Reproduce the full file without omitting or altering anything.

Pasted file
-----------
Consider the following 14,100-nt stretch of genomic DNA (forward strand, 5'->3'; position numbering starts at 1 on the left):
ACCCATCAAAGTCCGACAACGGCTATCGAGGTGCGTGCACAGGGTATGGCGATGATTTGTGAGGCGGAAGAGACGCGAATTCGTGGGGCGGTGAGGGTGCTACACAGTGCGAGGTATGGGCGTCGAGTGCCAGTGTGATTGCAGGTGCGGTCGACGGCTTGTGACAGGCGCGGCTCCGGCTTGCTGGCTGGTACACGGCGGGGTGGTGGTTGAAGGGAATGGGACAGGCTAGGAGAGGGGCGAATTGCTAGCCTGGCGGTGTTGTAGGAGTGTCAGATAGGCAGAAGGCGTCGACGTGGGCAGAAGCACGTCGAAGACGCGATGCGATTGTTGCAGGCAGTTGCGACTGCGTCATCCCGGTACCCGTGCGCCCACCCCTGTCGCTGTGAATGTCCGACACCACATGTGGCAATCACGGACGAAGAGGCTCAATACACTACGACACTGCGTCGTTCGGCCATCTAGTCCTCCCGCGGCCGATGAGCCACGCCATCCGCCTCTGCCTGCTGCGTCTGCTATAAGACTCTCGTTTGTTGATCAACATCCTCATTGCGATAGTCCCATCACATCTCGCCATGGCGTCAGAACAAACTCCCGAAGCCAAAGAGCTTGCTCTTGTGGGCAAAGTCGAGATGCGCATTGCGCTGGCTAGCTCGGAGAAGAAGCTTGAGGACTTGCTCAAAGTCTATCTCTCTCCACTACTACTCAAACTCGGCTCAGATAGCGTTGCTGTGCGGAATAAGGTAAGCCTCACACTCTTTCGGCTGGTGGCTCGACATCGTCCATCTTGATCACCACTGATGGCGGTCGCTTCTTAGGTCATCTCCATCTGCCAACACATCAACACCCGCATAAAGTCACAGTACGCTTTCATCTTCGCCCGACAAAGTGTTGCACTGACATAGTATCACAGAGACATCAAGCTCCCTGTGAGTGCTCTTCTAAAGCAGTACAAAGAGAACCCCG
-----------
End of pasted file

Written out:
Consider the following 14,100-nt stretch of genomic DNA (forward strand, 5'->3'; position numbering starts at 1 on the left):
ACCCATCAAAGTCCGACAACGGCTATCGAGGTGCGTGCACAGGGTATGGCGATGATTTGTGAGGCGGAAGAGACGCGAATTCGTGGGGCGGTGAGGGTGCTACACAGTGCGAGGTATGGGCGTCGAGTGCCAGTGTGATTGCAGGTGCGGTCGACGGCTTGTGACAGGCGCGGCTCCGGCTTGCTGGCTGGTACACGGCGGGGTGGTGGTTGAAGGGAATGGGACAGGCTAGGAGAGGGGCGAATTGCTAGCCTGGCGGTGTTGTAGGAGTGTCAGATAGGCAGAAGGCGTCGACGTGGGCAGAAGCACGTCGAAGACGCGATGCGATTGTTGCAGGCAGTTGCGACTGCGTCATCCCGGTACCCGTGCGCCCACCCCTGTCGCTGTGAATGTCCGACACCACATGTGGCAATCACGGACGAAGAGGCTCAATACACTACGACACTGCGTCGTTCGGCCATCTAGTCCTCCCGCGGCCGATGAGCCACGCCATCCGCCTCTGCCTGCTGCGTCTGCTATAAGACTCTCGTTTGTTGATCAACATCCTCATTGCGATAGTCCCATCACATCTCGCCATGGCGTCAGAACAAACTCCCGAAGCCAAAGAGCTTGCTCTTGTGGGCAAAGTCGAGATGCGCATTGCGCTGGCTAGCTCGGAGAAGAAGCTTGAGGACTTGCTCAAAGTCTATCTCTCTCCACTACTACTCAAACTCGGCTCAGATAGCGTTGCTGTGCGGAATAAGGTAAGCCTCACACTCTTTCGGCTGGTGGCTCGACATCGTCCATCTTGATCACCACTGATGGCGGTCGCTTCTTAGGTCATCTCCATCTGCCAACACATCAACACCCGCATAAAGTCACAGTACGCTTTCATCTTCGCCCGACAAAGTGTTGCACTGACATAGTATCACAGAGACATCAAGCTCCCTGTGAGTGCTCTTCTAAAGCAGTACAAAGAGAACCCCG